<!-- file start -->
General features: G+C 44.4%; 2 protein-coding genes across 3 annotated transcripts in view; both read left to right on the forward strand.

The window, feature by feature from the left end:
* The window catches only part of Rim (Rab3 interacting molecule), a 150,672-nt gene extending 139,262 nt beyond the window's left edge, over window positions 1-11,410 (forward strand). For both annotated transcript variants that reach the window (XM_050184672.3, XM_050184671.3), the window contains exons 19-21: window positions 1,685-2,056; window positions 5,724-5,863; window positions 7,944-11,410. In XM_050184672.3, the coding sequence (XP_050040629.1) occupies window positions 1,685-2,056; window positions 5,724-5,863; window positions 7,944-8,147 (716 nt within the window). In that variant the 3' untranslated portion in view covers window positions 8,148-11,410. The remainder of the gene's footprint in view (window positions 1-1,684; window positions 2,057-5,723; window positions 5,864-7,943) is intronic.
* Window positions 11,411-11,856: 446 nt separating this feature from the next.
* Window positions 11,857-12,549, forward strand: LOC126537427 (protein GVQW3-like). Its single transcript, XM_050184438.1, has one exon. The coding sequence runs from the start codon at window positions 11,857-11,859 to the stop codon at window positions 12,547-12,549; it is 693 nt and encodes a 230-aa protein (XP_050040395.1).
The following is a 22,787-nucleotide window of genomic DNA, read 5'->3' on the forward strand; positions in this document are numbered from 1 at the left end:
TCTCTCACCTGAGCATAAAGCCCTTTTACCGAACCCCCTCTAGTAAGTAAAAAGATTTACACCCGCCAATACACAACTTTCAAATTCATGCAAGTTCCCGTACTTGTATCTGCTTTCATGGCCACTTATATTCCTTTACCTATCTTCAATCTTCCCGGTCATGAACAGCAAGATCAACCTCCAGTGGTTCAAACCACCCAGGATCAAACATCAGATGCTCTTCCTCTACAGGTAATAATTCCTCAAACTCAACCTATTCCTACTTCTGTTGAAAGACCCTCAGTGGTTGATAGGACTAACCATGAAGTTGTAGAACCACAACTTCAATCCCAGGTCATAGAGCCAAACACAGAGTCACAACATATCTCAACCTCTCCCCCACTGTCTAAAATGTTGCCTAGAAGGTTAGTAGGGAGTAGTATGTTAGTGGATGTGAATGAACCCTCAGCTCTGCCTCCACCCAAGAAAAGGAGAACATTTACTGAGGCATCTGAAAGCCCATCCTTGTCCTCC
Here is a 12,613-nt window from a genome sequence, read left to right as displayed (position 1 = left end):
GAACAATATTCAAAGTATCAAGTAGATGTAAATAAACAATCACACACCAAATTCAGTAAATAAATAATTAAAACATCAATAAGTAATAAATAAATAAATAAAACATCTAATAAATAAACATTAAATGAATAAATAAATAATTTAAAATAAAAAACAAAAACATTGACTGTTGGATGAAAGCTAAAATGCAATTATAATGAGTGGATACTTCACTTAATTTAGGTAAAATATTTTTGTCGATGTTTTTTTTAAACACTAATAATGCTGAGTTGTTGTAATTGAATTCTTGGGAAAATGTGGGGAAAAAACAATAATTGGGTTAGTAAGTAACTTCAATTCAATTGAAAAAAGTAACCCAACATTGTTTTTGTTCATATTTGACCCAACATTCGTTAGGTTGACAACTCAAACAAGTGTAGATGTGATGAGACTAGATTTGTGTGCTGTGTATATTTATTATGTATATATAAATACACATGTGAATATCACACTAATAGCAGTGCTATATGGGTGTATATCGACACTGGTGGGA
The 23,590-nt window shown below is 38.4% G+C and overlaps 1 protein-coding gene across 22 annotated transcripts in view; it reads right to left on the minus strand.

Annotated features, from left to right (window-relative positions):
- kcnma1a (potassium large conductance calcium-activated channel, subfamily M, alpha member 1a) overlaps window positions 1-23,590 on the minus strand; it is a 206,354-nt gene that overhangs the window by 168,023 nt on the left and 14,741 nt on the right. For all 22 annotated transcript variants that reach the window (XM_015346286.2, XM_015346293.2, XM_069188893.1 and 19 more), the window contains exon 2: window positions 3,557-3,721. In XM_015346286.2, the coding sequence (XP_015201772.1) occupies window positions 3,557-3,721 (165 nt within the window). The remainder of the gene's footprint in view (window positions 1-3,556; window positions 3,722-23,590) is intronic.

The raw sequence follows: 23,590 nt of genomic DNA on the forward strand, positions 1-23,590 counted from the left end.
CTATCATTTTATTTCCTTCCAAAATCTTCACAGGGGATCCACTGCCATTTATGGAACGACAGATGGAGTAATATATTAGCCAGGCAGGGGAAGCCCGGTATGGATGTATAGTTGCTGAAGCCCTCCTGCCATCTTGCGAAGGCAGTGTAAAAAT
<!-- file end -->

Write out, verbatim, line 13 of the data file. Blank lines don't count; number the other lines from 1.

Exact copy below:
The raw sequence follows: 23,590 nt of genomic DNA on the forward strand, positions 1-23,590 counted from the left end.